Editorial: Americans Need To Embrace Political Correctness

Jacqueline Davis

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Republican presidential nominees Ben Carson and Donald Trump urge their voters to abandon political correctness.

Ben CarsonIn recent years, frustration in the American political process has peaked with the two least productive congresses in the nation’s history, which are already responsible for one government shutdown and threatening to cause another over Planned Parenthood. As an attempt to distance themselves from this defunct system mired in conflict, the American public has looked to more unpolished politicians who speak their minds, regardless of whom they may be offending. However, this abandonment of political correctness only serves to add to the political turmoil the country faces in the 2016 campaign season.

Donald Trump—a strong proponent of speaking his mind using whatever colorful language he deems necessary—continues to improve in the polls with each offensive comment he makes. Following his call for a travel ban on Muslims entering the United States, Trump supporters praised his willingness to tell it like it is, and he subsequently improved to 41% in the national poll, a 27 point lead over his closest competitor, Ted Cruz. Blaming political correctness for recent terrorist attacks has allowed Trump to spread his message of hate without facing any significant negative consequences and to assert his belief that neither he nor this country has “time for total political correctness,” as if having to recognize other people’s humanity is too much of an inconvenience for him.

However, Trump is not the only offender.  Ben Carson, Trump’s more mumbly opponent, has compared Syrian refugees to “rabid dogs.” Regardless of the idea he was trying to express through this analogy, his rhetoric was intended to monger fear and to excite Americans against a perceived other. Carson argues that political correctness’ “most powerful tool is intimidation,” yet by dismissing political correctness, he intimidates American minority groups into conformity.

 During the Dec. 16 Republican debate, discussion revolved around the growing terrorism threat the U.S. faces. Most notably, Cruz argued that the FBI’s failure to monitor the San Bernardino terrorist’s Facebook page because “the Obama Department of Homeland Security thought it would be inappropriate” and allowed the shooting to happen, but FBI Director James Comey confirmed that she never openly supported jihadists on social media. Cruz’s condemnation of political correctness is poorly supported and represents a widening acceptance of xenophobia.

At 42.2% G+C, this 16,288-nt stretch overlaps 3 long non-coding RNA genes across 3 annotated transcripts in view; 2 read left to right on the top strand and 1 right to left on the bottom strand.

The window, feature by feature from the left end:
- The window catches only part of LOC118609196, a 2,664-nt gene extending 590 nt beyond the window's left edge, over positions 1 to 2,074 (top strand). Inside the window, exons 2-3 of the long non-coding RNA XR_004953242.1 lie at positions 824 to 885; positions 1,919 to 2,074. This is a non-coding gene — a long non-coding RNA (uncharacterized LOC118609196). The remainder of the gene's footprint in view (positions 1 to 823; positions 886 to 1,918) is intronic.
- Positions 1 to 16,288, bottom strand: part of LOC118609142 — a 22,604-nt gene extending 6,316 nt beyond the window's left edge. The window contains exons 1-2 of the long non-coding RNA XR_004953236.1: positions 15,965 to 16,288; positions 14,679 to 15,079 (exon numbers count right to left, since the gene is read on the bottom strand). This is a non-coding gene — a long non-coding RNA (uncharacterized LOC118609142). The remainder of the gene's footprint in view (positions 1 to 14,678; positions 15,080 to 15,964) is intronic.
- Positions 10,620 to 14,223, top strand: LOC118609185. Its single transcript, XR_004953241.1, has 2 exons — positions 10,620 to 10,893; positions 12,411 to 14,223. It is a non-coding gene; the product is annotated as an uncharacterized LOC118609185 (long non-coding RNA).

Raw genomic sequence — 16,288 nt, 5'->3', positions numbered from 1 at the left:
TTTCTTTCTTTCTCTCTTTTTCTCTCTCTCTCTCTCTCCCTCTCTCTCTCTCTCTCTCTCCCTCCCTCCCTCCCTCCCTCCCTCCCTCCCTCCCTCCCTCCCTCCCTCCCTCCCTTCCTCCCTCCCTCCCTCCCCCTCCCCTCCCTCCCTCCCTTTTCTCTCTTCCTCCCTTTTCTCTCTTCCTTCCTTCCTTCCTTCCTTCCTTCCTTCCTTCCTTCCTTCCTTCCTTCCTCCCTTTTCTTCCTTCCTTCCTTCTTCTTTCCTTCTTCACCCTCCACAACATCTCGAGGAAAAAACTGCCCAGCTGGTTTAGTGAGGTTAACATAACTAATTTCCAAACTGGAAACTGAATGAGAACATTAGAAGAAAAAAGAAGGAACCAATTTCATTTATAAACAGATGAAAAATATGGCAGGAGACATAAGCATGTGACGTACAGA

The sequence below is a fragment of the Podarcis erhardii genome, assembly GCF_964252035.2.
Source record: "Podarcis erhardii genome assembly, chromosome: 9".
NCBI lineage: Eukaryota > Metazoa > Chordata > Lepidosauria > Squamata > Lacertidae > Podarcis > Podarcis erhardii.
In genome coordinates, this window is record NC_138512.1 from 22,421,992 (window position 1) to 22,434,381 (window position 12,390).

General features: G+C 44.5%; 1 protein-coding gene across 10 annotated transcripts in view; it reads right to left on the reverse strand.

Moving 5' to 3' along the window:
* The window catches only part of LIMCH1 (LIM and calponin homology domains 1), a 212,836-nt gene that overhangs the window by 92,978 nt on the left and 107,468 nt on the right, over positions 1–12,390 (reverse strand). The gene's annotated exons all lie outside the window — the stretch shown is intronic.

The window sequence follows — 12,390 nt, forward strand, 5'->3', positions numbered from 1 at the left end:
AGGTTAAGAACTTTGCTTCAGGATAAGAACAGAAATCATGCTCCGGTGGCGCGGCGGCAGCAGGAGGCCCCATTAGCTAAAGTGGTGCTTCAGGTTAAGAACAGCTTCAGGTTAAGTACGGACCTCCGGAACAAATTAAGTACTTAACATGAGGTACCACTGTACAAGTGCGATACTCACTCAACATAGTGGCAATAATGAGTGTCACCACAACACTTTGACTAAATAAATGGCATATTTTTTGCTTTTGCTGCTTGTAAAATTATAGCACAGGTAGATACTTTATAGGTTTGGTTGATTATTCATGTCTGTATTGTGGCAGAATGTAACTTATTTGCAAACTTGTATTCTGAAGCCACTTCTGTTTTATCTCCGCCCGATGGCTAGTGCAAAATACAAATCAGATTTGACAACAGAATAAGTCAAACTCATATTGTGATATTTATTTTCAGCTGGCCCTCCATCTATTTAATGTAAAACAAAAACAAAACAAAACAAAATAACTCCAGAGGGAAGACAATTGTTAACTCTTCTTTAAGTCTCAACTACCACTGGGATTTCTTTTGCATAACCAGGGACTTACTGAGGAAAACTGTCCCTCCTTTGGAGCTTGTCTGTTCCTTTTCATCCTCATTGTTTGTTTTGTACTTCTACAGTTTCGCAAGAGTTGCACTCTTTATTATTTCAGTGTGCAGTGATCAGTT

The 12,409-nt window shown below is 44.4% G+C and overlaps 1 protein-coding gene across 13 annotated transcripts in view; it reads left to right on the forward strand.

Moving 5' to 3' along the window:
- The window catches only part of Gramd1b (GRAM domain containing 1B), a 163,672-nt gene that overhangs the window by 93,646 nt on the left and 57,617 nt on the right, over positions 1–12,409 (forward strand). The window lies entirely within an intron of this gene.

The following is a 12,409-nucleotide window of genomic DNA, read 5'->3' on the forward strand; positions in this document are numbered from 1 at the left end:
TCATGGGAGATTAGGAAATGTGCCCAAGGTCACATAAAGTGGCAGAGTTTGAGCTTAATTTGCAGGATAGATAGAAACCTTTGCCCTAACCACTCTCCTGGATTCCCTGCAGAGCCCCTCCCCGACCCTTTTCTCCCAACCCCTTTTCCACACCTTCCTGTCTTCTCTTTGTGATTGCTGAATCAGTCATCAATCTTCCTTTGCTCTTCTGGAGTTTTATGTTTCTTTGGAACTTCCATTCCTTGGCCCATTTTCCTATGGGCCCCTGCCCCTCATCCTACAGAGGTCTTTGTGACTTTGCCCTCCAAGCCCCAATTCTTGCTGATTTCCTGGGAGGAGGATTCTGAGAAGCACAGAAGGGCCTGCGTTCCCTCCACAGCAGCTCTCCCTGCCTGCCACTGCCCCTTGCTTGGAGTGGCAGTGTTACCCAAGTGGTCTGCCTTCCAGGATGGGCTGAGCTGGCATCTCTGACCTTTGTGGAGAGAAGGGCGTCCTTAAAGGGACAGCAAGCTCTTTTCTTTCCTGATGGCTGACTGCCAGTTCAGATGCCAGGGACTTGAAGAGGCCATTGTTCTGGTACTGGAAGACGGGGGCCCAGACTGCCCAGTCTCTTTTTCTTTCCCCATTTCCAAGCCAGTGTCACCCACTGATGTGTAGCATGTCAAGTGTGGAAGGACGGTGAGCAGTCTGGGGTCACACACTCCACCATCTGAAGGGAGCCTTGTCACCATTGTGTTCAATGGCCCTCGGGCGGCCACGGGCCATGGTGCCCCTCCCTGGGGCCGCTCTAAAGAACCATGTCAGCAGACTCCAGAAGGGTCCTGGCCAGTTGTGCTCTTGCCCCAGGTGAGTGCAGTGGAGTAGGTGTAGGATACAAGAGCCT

Cruz also quoted FDR’s grandfather: “‘All horse-thieves are Democrats, but not all Democrats are horse-thieves.’” This parallel suggests that not all Muslims are terrorists, but all terrorists are Muslims, which is ultimately untrue, and serves only to increase the Islamophobia running rampant. Moreover, Cruz vividly described his plan for defeating ISIS and suggests that under his leadership, the U.S. would carpet bomb them until the desert glows. He, like Trump, does not care who he offends, and willingly discriminates against an entire religious group in the name of national security.

Politicians have also used the anti-political correctness sentiment to alter the truth to support whichever assertions they want to make. Most notably, Trump concocted a story in which he argued that some Muslim Americans were celebrating in the streets of New Jersey on 9/11, but there has not been any evidence to support this claim (besides Trump’s own firsthand account). Condoning a candidate’s insensitive remarks increasingly enables them to distance themselves from the truth until they feel comfortable enough to lie under the facade of brutal honesty.

Despite the presidential candidate’s ignorant comments, there remains an inkling of hope. In the wake of Trump’s proposed Muslim ban and the onslaught of discriminatory comments, many Americans and politicians have united against these hate messages. Hillary Clinton has used the the ignorance of many of the candidates on her right to appeal to Muslim Americans and calls for a leader who “will stand up against hateful speech.”

The movement against political correctness seems to be a movement towards religious intoleration, a justification for public hate, a tool for keeping the oppressed down. Americans—especially politicians—consistently praise the United States as a nation built on immigrants, but still anti-immigrant sentiment continues to grow.

Therefore, at this pivotal movement, Americans need to recognize the danger of following these demagogues’ message of hate and discrimination and work to create a more tolerant America.